Lever handle A piece of lock or latch furniture, usually on a rose or plate, for use as an alternative to a knob for operating the springbolt of a lock or latch. All British lever handles are spring-loaded to ensure the return to horizontal after use, but Continental lever handles are not usually spring-loaded and thus when used with British locks or latches, sometimes tend to sag below the horizontal after a comparatively short period of use, unless additional springing is included in the lock action.
Lock A device operated usually, but not always, by a key, having one or more bolts or other members to fasten and secure a door, lid, drawer or other member.
Lockable bolt A bolt that can be shot and locked in position by the use of a removable key.
Locking latch A latch with a bevelled springbolt or roller bolt which is capable of being locked or secured, usually by key.
Lockset A lock complete with necessary furniture including a spindle, ready for fixing to the door.
Lockset furniture or lock furniture A lockset, minus the lock.
London strip A steel bar fitted to the inside face of a door frame, shaped to accommodate the staple or striker of a rim latch lock.
Long shackle (LS) A padlock shackle with a greater amount of clearance than the normal standard shackle.
Lubrication On no account should oil be used to lubricate pin-tumbler cylinders. Graphite is the conventional lubricant for this mechanism.
Master Key A key which will open every lock in a master keyed suite.
Master Keyed (locks or latches) A lock or latch capable of being operated also by a master key as well as its own change or servant key.
Mortice A hole cut into the thickness of one edge of a door to receive a mortice lock or latch.
Mortice Key A key to operate a lever lock, consisting of a bow, shank and bit.
Mortice lock (or latch) A lock or latch which is morticed or let into the thickness of the door from the meeting edge and held in position by screws through the forend.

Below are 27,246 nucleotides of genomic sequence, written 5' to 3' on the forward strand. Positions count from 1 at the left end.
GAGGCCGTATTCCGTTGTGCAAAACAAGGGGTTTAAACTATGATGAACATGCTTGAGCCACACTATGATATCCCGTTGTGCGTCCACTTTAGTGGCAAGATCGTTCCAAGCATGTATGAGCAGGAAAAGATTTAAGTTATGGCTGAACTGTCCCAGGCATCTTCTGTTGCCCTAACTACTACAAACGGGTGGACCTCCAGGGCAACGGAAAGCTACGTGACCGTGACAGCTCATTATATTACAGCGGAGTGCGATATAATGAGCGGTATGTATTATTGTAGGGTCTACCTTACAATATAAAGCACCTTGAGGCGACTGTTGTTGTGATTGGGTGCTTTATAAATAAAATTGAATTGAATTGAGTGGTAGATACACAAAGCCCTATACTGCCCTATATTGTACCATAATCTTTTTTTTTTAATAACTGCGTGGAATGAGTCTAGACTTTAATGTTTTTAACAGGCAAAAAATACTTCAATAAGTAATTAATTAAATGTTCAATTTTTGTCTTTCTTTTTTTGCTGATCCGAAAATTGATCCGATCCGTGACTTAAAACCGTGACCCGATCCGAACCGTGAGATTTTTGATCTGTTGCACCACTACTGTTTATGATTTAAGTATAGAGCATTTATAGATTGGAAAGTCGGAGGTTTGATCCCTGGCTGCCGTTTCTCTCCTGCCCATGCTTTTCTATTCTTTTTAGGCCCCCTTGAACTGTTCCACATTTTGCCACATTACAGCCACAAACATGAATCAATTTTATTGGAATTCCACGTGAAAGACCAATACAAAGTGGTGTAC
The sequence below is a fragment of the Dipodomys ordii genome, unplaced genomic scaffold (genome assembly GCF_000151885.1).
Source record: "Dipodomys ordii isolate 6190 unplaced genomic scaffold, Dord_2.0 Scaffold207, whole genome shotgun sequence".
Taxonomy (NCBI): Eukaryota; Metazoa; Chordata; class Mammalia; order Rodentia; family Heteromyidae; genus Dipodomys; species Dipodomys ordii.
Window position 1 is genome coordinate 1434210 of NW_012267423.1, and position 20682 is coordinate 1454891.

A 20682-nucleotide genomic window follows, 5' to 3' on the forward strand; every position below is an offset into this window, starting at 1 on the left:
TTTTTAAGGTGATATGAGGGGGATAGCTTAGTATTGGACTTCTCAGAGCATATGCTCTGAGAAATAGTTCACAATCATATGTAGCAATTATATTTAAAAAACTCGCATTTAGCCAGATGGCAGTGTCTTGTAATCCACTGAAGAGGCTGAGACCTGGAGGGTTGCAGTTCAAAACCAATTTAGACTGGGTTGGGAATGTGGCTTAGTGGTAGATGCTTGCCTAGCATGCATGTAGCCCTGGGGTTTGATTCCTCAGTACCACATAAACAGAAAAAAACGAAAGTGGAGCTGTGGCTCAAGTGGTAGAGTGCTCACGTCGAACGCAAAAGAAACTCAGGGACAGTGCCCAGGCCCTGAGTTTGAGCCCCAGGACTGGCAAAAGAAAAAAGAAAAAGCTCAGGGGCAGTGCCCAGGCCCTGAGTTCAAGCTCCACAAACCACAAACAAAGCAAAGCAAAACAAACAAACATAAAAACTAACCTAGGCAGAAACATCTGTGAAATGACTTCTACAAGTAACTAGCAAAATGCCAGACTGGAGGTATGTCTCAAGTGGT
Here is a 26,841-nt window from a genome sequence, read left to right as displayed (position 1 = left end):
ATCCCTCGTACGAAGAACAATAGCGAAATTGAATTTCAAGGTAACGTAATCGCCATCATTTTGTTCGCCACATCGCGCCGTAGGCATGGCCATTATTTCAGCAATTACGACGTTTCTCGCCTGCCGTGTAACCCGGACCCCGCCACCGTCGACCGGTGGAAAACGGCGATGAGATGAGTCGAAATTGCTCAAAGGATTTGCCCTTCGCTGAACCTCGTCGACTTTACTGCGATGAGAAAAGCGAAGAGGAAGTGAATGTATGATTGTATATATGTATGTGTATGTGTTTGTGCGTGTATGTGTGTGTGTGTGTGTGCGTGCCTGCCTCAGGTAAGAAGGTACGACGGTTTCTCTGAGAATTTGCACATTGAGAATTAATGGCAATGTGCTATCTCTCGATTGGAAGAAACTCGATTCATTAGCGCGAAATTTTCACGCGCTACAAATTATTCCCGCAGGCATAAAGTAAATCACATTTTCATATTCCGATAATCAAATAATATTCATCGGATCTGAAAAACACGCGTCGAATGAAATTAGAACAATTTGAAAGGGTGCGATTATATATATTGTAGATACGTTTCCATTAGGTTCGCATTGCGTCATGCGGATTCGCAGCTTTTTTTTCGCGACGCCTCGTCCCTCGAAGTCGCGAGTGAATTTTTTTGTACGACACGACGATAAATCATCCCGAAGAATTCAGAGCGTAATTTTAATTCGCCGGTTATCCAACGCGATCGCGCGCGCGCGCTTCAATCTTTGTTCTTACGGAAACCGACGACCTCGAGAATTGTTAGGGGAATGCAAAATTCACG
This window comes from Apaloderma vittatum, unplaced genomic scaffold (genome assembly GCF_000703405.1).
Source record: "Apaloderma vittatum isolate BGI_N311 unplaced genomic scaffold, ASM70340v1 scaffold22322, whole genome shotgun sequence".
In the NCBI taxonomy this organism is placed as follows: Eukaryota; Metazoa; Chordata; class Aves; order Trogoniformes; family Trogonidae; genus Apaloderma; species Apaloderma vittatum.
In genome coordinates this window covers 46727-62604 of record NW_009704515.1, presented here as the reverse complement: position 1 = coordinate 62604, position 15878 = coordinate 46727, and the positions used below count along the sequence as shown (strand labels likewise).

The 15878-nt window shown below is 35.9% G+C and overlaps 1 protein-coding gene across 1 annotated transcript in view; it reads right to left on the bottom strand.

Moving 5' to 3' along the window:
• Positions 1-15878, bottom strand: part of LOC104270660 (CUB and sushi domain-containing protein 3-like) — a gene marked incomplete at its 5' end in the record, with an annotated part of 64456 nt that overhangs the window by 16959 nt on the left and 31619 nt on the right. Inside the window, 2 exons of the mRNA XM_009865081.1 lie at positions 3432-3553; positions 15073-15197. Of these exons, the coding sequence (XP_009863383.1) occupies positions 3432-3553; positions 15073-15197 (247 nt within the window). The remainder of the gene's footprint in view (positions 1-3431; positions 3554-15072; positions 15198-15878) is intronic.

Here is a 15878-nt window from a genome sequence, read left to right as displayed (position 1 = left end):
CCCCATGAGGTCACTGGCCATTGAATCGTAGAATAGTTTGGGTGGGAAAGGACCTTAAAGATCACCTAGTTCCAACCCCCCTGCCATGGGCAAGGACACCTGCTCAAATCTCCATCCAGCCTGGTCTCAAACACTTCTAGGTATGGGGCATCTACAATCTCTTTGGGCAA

Nightlatch A rim or mortice latch with a bevelled springbolt or roller bolt which shoots when the door is closed, but can be withdrawn by key from outside and by knob or lever handle from inside. Usually provided with a stop knob, slide or snib to hold the bolt retracted and to deadlock the bolt when shot in the closed position, even against the action of the key.
One-sided lock (single-entry) A lock which has a keyhole on one side only, so that it can be operated by key from one side only, usually outside, but not from both. Nearly all cabinet locks and all padlocks are examples. Some high quality cylinder mortice locks are one-sided.
One-way action An action where the follower will turn only one way.
Padlock A comparatively small removable and portable locking device, usually but not always key operated on one side only. The locking member is a circular hinged sliding or swivelled shackle which passes through a hole in a staple, locking bar or similar member.
Panel grilles Steel grilles made to size with various infills of expanded diamond mesh, square weld mesh or fancy infills, usually fitted internally.
Pin tumbler mechanism The mechanism incorporated in the cylinder or body of a cylinder pin tumbler lock, latch or padlock, usually referred to as a cylinder lock, latch or padlock. Other than padlocks, the cylinder with its co-axial plug housing the pins and drivers under spring pressure passes through the thickness of the door, and the correct key lines up the pins and drivers to make a clear line of intersection between plug and cylinder, thus allowing the plug to rotate and the lock to be operated. The mechanism offers high security against key interchangeability and anti-pick mushroom drivers are usually included in every cylinder. For example, Yale 5 pin cylinders offer up to 24,000 differs as standard. It is also very suitable for master keying, as many different types of locks or latches can be included in the suite. Under master key, 12,200 differs are obtainable and under grand master key, 36 different sub suites with up to a total of 2,200 differs can be provided.
Plug The part of the pin-tumbler cylinder mechanism or disc tumbler cylinder mechanism into which the key enters and which the key turns. It houses the pins of a pin tumbler cylinder mechanism or the discs and springs of a disc tumbler cylinder mechanism.
Rack Bolt A bolt, usually a door bolt, which is toothed so that it may be operated by a pinion.
Rebate The measurement of the stepped reduction or recess in the forend of a rebated lock.
Rebated (lock or latch) A mortice lock or latch with a forend specially shaped to correspond with the shaped meeting edge of the door for which it is intended. See “Full Rebated”.
Release A striker in various forms to replace the lock strike and is operated electronically.
Rigid grilles Heavy duty, welded construction, rod or bar grilles, usually fitted externally or internally to the fabric of a building.